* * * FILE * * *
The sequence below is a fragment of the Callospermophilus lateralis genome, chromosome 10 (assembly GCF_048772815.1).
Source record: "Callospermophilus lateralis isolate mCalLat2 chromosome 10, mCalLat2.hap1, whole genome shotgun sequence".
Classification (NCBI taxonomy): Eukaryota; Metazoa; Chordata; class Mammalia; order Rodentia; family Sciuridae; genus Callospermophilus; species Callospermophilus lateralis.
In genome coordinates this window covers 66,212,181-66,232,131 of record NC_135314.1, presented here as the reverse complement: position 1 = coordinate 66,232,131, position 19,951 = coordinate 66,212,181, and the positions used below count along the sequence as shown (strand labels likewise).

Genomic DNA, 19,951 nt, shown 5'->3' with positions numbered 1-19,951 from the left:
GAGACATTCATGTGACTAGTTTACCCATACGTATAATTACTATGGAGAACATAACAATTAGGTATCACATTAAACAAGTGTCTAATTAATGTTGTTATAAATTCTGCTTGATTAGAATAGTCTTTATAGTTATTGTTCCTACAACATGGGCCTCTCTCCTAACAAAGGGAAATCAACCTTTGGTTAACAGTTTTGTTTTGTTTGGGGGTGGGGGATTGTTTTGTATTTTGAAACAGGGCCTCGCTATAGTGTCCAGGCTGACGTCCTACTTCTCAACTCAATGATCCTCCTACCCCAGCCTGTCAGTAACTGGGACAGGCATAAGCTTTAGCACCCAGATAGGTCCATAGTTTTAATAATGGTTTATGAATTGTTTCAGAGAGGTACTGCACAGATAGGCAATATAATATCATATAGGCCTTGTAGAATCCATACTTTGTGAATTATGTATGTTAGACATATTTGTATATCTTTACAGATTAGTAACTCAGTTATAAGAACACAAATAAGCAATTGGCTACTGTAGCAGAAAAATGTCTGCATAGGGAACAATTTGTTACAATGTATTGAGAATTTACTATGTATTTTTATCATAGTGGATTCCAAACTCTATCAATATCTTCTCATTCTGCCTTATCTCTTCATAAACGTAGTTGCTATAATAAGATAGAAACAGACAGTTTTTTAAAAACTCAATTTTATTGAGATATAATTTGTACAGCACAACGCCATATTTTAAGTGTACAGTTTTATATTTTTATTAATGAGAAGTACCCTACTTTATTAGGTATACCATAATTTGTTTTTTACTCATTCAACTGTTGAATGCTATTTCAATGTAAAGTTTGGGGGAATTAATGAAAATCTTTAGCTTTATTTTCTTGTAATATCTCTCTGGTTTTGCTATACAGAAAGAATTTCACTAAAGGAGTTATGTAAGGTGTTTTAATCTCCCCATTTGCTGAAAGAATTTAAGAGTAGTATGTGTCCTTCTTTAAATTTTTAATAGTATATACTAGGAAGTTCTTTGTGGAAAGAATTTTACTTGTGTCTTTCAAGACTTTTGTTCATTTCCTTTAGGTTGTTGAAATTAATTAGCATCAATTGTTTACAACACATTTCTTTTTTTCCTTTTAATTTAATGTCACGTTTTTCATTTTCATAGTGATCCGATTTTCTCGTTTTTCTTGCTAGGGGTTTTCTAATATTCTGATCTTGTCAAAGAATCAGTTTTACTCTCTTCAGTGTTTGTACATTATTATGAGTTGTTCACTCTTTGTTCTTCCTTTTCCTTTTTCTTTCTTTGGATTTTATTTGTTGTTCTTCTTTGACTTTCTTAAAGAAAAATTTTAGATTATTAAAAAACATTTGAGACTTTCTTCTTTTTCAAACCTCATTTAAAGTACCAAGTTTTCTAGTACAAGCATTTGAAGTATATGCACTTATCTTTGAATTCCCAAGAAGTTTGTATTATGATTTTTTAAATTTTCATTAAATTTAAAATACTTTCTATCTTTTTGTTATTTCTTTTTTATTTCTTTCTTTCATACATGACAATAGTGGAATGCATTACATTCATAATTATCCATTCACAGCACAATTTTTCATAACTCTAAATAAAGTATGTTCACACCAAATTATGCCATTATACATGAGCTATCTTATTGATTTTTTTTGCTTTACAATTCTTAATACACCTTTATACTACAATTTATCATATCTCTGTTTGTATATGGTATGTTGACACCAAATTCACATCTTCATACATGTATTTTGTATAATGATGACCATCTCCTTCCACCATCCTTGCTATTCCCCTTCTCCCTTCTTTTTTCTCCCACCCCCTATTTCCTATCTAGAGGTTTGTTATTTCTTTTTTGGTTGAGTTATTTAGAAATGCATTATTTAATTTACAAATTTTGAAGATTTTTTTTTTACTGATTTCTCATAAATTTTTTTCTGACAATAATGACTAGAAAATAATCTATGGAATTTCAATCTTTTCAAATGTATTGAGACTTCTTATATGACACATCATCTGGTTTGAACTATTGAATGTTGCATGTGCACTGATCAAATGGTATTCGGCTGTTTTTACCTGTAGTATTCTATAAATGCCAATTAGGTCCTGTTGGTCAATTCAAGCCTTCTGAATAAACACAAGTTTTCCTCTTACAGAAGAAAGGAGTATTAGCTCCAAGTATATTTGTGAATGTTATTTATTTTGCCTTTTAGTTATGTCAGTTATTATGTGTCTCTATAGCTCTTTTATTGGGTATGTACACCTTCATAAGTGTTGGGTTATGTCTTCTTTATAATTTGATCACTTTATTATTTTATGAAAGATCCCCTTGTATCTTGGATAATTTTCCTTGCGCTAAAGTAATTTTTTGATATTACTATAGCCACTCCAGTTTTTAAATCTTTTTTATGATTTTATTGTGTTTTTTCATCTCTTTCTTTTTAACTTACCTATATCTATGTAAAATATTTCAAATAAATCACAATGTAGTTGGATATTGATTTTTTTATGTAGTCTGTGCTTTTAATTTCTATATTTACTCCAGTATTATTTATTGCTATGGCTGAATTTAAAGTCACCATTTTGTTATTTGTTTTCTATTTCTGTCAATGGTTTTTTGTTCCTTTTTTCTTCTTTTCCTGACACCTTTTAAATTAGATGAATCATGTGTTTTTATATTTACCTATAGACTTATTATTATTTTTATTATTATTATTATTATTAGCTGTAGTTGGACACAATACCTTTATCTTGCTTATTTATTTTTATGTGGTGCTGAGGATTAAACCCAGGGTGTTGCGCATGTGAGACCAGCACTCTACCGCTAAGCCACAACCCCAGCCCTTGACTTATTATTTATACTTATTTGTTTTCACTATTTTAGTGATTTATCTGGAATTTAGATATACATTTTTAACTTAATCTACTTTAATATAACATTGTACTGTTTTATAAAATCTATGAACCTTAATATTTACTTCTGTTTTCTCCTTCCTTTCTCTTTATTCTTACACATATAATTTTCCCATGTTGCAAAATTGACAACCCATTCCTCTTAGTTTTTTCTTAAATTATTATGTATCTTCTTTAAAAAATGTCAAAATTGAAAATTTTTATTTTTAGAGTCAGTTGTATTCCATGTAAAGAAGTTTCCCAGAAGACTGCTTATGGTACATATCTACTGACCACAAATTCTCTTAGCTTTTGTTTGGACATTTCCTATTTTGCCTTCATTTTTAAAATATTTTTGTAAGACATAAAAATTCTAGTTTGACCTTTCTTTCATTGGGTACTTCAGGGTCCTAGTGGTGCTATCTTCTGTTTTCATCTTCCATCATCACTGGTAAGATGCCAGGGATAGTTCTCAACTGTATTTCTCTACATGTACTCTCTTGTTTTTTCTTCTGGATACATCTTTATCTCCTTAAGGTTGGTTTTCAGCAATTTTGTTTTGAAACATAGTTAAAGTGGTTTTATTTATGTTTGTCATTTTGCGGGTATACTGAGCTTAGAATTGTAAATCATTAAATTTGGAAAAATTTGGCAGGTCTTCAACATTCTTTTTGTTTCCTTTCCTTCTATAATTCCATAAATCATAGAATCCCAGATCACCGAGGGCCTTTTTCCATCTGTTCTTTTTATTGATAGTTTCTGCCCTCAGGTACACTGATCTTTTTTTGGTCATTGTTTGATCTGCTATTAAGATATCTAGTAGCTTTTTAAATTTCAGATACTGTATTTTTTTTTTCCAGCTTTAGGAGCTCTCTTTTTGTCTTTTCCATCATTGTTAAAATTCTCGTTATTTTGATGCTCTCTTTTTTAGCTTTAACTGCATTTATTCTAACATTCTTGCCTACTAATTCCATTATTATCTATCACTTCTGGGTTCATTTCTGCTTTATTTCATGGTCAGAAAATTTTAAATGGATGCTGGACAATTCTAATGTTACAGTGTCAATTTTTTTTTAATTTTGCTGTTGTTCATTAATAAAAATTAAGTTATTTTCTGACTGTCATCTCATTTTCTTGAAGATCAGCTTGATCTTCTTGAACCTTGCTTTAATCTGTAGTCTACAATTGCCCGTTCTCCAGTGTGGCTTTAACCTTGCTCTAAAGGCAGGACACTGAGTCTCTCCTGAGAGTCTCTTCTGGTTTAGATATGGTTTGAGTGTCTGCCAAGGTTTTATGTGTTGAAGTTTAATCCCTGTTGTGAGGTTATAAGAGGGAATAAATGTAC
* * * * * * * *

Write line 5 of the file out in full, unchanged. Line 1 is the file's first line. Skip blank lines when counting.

Genomic DNA, 19,951 nt, shown 5'->3' with positions numbered 1-19,951 from the left: